The past several decades have seen profound changes in communication models, creating an imperative for openness, honesty, and transparency in order for nutrition communications to be an effective force to benefit public health. National surveys over this period have documented a more or less steady decline in consumers’ confidence in the communications of previously highly regarded institutions, such as Congress, business corporations, and the news media. The article examines the critical importance of trust in maintaining the credibility and authority of major institutions themselves and especially of their broad communications intended to benefit the public. The authors explore the implications of the erosion of trust for nutrition communicators, and they examine in some detail the communication factors that build or erode confidence in the evolving public conversation about food and nutrition. The article stresses the criticality of trust components in creating effective nutrition and food science communications.
Common sense and good advice about disagreeing without being disagreeable in settling nutrition disagreements
Sylvia Rowe, MA, is an adjunct professor at Tufts Friedman School of Nutrition Science and Policy and at the University of Massachusetts, Amherst. She is also the president of SR Strategy, a health, nutrition, food safety, and risk communications and issue management consultancy located at Washington, DC. Previously, Ms Rowe served as president and chief executive officer of the International Food Information Council (IFIC) and IFIC Foundation, nonprofit organizations that communicate science-based information of food safety and nutrition issues to health professionals, journalists, government officials, educators, and consumers.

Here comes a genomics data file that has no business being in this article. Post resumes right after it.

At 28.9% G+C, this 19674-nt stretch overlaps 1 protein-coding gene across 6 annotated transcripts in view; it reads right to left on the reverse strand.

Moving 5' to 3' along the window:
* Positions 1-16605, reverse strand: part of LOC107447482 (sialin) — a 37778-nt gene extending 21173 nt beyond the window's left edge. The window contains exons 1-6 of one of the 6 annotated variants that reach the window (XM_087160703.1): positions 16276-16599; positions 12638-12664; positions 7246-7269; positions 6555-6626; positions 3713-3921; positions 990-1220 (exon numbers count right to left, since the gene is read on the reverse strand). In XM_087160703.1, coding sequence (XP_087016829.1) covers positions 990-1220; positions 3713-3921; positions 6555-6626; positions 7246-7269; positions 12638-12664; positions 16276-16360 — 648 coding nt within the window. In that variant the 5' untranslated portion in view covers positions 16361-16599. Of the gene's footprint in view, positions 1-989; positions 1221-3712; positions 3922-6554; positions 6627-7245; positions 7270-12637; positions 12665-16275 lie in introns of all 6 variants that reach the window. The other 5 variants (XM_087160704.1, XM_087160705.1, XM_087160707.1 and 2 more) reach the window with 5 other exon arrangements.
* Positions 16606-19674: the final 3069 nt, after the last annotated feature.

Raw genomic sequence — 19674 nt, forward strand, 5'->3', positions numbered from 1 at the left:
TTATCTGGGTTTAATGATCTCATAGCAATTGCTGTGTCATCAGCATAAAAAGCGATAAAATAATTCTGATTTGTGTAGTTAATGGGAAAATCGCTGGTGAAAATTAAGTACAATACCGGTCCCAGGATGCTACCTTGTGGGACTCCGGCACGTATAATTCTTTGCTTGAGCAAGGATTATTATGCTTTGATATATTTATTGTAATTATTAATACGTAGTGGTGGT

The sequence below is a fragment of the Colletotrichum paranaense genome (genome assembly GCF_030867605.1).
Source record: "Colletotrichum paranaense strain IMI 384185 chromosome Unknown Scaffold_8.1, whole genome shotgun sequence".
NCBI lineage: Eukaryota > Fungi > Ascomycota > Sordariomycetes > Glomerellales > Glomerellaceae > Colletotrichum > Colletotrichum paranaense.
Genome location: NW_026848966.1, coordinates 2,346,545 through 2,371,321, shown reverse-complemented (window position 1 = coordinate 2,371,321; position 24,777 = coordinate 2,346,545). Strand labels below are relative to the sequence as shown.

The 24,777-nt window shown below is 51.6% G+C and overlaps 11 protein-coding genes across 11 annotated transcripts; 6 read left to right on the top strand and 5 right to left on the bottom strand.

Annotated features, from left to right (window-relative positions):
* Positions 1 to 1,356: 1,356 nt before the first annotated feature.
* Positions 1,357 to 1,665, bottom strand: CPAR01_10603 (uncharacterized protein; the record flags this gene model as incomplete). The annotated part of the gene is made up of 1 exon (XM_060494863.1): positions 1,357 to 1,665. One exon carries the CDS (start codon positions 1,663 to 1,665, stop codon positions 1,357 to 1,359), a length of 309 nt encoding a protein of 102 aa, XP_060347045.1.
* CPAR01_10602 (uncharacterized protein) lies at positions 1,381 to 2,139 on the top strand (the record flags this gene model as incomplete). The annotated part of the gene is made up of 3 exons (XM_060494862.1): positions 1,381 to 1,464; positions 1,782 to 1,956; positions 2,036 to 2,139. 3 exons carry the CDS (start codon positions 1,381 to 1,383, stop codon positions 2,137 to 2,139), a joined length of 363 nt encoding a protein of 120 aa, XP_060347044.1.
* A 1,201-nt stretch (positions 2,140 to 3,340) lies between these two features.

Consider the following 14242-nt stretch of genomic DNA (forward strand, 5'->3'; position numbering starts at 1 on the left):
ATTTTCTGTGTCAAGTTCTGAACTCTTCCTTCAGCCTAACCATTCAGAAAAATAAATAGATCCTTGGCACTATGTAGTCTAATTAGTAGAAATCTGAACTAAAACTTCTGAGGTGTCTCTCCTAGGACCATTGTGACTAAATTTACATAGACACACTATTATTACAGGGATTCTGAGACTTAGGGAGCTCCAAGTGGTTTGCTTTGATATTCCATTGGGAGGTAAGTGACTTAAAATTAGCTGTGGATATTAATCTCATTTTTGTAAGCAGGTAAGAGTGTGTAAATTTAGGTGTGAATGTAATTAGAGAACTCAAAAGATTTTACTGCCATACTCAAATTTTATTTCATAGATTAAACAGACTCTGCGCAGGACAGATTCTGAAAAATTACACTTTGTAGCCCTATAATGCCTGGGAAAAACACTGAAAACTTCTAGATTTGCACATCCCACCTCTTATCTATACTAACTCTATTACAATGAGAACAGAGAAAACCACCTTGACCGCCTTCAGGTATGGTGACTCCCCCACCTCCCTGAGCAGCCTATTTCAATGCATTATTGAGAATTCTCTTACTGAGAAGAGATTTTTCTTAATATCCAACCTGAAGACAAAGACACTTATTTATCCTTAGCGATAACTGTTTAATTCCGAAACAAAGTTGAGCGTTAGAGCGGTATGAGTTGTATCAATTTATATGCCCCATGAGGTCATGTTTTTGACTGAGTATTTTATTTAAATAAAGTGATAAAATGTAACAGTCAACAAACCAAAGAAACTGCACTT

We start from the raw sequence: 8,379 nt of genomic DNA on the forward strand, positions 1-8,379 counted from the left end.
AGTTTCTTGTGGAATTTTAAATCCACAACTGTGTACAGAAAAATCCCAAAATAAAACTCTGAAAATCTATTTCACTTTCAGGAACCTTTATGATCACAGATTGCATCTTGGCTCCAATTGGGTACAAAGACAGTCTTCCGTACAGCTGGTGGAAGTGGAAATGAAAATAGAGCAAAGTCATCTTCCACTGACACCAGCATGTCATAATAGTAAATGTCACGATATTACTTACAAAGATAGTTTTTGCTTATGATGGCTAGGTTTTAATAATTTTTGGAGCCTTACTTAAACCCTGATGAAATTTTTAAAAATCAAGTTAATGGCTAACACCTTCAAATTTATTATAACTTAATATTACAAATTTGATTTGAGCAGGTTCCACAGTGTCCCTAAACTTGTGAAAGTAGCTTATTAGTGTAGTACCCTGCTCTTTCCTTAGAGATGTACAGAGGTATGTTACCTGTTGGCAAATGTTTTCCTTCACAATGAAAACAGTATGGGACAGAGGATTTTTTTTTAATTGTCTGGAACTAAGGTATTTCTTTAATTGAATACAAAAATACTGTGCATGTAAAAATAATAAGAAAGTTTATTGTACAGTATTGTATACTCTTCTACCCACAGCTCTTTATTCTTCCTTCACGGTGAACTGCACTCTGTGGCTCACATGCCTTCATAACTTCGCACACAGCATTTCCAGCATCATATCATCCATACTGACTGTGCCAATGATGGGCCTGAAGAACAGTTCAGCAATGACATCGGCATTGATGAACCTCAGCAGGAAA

Nick Alexander, BA, is former senior media counselor for the IFIC Foundation, Washington, DC. He holds a bachelor of arts degree from Harvard University. A former network correspondent with ABC News, he has been tracking and writing about science communications issues and the evolving challenge to public acceptance of credible science for the past decade.
The authors have no conflicts of interest to disclose.
Correspondence: Sylvia Rowe, MA, 1100 Connecticut Ave NW, #1000, Washington, DC 20036 (firstname.lastname@example.org).